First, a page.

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Padres Round-up 10/05/20

NLDS time!

National League Wild Card Game 3: St. Louis Cardinals v. San Diego Padres
All together now...
Photo by Rob Leiter/MLB Photos via Getty Images

Hello again, Friar Faithful, and welcome to the Divisional Series round of the MLB Playoffs! I hope we’re all feeling as good as this guy does:

The team has landed in Arlington, TX, and will face-off against the much-hated, the despised, and near-universally reviled L.A. Dodgers starting on Tuesday. I’ll try to crank out a prediction/”Know Thy Enemy” post before the game tomorrow, but until then, let’s get into some news and notes.

  • The Padres and Dodgers may have faced each other plenty of times over the years, but this will be the first time the two division rivals play against each other in the Playoffs. While the Padres went 4-6 against the Dodgers this year (about as close as anyone has played the Dodgers in 2020), it was one of the Padres wins that the Dodgers actually cite as one of their most important games of the season. We all remember it: 14 September, when CF Trent Grisham murdered a pitch from Clayton Kershaw, followed by a bat flip and animated trot around the bases, leading to a 7-2 Padres win. Several players, most notably Mookie Betts, acknowledged that the loss served as a wakeup call for the rest of the season, saying “That was kind of a punch in the mouth. We responded well.” Safe to say, both teams will be ready to go for this best-of-5 series.

The biggest question for the Padres centers on the starting pitching. The team managed to escape the Wild Card series against the Cardinals despite getting minimal contributions from Chris Paddack and Zach Davies and leaning HEAVILY on the bullpen. The team cannot do that again here in the NLDS, given the lack of off-days. While longtime starter Garrett Richards has become a weapon in the bullpen, it’s worth wondering whether he might be better served in the rotation, especially considering both RHPs Dinelson Lamet and Mike Clevinger both remain question marks, despite some encouraging signs. “We owe them, we owe the medical staff (time),” Padres manager Jayce Tingler said Sunday. “I feel confident it’s going to be a last-minute decision on the roster. Trying to keep everything in play, not ruling anything out. … Each one is day to day. Feels like we’ll take a half-step forward, then another half-step forward, then we’ve been having a half-step back. We’ve got to stack some good days and see where we’re at.” Clevinger, who is working back from a posterior elbow impingement, threw a bullpen session Sunday at Globe Life Field. He also threw in the bullpen Sept. 29 before being left off the Padres’ Wild Card Series roster the next day. Lamet played catch Sunday, and a Padres official described the day as “positive” for both pitchers, mainly because Lamet saw elbow specialist Dr. Keith Meister on Sunday and was cleared to continue throwing (Meister performed Lamet’s Tommy John surgery back in 2018).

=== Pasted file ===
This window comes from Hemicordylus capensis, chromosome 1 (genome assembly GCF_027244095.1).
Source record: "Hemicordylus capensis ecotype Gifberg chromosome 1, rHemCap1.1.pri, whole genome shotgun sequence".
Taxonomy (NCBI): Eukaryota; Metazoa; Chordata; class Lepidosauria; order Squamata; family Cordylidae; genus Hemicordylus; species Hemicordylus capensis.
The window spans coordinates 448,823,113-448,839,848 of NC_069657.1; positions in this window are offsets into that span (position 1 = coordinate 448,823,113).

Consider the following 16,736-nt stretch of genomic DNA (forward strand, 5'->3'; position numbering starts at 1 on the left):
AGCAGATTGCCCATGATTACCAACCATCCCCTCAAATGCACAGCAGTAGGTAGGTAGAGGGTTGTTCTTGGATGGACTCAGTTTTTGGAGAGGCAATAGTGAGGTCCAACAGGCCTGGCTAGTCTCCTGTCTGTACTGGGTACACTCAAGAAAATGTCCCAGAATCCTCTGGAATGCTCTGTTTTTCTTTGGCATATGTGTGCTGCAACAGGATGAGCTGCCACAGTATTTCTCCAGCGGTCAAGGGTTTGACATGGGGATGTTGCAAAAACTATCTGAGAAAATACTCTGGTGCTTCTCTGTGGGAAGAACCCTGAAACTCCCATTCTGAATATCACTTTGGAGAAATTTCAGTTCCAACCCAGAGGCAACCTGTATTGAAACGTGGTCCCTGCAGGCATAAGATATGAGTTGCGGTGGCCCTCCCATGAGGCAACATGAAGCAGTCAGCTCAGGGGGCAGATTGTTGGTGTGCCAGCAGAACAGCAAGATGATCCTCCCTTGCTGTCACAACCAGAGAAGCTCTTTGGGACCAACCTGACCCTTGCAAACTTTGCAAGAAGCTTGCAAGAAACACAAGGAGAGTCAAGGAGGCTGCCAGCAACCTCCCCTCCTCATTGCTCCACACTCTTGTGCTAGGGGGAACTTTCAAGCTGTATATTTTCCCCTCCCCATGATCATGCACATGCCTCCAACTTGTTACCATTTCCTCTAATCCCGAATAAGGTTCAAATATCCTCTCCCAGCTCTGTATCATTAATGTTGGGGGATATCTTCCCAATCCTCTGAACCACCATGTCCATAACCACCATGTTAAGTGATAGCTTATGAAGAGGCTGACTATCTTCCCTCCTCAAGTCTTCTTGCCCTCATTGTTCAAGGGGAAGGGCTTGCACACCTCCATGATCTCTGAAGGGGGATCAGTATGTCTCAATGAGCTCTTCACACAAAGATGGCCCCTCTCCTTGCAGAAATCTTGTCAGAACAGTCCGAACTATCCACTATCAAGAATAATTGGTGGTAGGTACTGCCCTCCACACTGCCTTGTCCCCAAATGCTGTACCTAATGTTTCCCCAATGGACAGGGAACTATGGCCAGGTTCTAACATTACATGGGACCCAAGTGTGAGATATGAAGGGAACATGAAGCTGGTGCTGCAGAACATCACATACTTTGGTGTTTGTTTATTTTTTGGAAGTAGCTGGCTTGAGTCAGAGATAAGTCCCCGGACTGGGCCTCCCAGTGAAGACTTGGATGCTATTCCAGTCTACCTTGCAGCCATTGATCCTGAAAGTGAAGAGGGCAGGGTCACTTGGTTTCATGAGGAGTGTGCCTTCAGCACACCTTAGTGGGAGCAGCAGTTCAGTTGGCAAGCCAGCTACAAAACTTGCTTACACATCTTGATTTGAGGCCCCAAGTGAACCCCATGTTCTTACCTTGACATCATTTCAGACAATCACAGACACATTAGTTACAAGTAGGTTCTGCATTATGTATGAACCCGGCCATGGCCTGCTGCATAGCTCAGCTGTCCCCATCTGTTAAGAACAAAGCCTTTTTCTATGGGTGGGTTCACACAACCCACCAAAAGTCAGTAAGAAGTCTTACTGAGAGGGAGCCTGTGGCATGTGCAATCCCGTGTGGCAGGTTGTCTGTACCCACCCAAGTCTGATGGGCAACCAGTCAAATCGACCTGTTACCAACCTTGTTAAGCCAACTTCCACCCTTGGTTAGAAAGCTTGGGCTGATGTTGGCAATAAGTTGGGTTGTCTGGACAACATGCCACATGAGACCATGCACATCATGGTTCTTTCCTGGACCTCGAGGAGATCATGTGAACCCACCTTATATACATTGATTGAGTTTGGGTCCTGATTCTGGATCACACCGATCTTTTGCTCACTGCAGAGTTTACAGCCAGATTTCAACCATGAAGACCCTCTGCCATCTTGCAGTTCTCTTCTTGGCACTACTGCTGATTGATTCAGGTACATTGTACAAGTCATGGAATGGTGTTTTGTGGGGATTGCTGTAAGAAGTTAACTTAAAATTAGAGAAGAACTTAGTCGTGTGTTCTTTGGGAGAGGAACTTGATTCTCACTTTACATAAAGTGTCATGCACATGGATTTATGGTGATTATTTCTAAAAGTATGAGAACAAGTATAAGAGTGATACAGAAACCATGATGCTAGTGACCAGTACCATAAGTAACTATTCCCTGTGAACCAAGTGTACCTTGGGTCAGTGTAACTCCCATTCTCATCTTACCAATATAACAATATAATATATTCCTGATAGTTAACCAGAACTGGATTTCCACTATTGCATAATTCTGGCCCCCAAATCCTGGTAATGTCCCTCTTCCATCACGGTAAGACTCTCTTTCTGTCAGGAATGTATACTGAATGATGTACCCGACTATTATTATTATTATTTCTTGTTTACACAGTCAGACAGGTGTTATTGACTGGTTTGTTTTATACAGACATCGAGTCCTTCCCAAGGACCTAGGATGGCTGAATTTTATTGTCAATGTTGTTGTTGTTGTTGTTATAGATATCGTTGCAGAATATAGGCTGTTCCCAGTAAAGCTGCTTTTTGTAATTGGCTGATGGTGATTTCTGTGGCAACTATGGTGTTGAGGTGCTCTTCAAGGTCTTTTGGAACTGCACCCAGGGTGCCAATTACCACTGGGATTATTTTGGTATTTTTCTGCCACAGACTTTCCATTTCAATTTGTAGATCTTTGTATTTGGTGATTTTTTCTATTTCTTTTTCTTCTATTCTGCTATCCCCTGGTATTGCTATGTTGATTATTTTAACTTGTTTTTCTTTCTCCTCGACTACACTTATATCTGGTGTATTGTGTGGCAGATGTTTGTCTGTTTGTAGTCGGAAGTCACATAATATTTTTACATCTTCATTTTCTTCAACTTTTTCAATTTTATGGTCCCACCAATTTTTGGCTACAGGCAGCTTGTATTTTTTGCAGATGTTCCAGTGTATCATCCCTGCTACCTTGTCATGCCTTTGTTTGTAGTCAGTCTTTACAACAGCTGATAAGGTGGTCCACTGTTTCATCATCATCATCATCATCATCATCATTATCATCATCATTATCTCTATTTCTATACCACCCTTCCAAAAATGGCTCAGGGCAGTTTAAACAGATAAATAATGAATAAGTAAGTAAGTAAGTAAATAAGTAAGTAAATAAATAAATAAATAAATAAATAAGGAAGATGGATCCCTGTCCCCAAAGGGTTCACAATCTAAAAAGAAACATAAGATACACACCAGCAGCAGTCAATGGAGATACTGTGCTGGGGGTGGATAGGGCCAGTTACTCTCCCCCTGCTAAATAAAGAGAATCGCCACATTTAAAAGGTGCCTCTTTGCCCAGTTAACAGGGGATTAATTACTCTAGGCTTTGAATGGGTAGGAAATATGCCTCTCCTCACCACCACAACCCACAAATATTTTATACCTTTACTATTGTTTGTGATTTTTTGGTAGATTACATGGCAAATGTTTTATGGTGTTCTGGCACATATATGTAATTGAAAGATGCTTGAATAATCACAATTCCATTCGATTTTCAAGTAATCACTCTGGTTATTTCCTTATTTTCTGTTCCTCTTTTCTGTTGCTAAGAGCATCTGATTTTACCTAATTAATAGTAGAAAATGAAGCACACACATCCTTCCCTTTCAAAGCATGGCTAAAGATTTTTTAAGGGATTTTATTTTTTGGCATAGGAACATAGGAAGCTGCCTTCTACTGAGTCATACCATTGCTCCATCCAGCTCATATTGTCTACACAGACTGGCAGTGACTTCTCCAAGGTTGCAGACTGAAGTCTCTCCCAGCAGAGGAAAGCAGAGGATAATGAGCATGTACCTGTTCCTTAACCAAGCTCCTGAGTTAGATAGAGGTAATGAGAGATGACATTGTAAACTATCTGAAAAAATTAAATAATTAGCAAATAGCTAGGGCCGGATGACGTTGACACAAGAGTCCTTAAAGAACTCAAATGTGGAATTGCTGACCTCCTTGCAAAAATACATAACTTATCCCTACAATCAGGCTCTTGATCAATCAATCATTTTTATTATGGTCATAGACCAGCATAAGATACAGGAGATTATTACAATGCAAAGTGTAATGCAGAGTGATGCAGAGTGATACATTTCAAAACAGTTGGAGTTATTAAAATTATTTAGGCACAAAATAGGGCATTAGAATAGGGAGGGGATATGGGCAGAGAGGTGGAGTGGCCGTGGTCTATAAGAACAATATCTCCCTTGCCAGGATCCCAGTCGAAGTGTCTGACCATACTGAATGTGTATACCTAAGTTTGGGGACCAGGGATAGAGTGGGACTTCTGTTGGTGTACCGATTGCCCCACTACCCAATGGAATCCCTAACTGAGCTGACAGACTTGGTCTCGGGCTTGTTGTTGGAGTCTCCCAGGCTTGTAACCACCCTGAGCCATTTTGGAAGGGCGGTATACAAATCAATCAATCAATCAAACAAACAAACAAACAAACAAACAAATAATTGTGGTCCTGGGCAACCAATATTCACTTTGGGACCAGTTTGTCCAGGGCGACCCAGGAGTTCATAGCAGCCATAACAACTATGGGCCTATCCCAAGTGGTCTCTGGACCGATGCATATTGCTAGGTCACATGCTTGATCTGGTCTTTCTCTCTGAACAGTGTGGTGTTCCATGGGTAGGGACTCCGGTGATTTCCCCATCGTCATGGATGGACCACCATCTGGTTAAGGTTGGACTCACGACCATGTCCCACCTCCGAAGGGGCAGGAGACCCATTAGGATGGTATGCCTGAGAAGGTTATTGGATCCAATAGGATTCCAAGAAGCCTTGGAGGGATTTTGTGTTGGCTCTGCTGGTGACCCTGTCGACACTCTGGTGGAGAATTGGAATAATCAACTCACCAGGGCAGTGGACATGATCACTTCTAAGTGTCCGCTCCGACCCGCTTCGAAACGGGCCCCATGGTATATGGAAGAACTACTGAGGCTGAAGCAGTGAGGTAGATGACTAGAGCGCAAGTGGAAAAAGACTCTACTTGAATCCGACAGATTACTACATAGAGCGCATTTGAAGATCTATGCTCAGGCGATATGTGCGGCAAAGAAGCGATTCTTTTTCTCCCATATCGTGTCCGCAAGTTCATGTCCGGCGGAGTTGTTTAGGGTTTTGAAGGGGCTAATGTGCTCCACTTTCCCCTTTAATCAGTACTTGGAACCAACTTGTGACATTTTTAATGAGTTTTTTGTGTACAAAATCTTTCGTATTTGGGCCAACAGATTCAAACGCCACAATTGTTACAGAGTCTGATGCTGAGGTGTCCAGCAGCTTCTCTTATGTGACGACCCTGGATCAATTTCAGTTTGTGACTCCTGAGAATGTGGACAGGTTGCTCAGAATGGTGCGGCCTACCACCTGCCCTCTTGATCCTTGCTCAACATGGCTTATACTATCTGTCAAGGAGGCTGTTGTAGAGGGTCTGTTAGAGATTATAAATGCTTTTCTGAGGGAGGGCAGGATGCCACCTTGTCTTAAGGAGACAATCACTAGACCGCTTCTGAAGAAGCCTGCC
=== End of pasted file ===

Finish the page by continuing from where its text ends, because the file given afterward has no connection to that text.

• With that said, the rosters for the NLDS are due by 0800 Pacific on Tuesday, with Game 1 scheduled to start at 6:38 PT that night. The Padres will almost certainly carry more than the 14 pitchers they did for the Wild Card Series against the Cardinals. Among their primary options are RHP Luis Perdomo, who allowed 6 runs in 3 innings (2 games) against the Dodgers this season, and top prospect LHP MacKenzie Gore, who would become the first pitcher in major league history to make his debut in the postseason. The Padres have 4 additional RHPs (Michel Baez, Taylor Williams, plus Lamet and Clevinger) and 2 LHPs (José Castillo, Ryan Weathers) in their 40-man playoff pool. LHP Joey Lucchesi, who is not injured, is not in the 40-man pool.
  • If the team opts for more pitchers, then the question becomes who will move off the bench? The Friars only used 10 offensive players all series, despite facing both LHP and RHP against the Cards. There’s little reason to think they’d deviate from that script in the NLDS, so that means Greg Garcia and Luis Campusano — useful bats from the left and right side, respectively — maybe on the roster bubble. The Padres would love to keep both, but they might need extra pitching a little bit more.
  • Regardless of the roster decisions that will almost certainly come down to the wire, the team made sure one member of the pitching staff will be present, if only in cardboard form:

That’s it for today. If you see any other updates, fire away in the comments.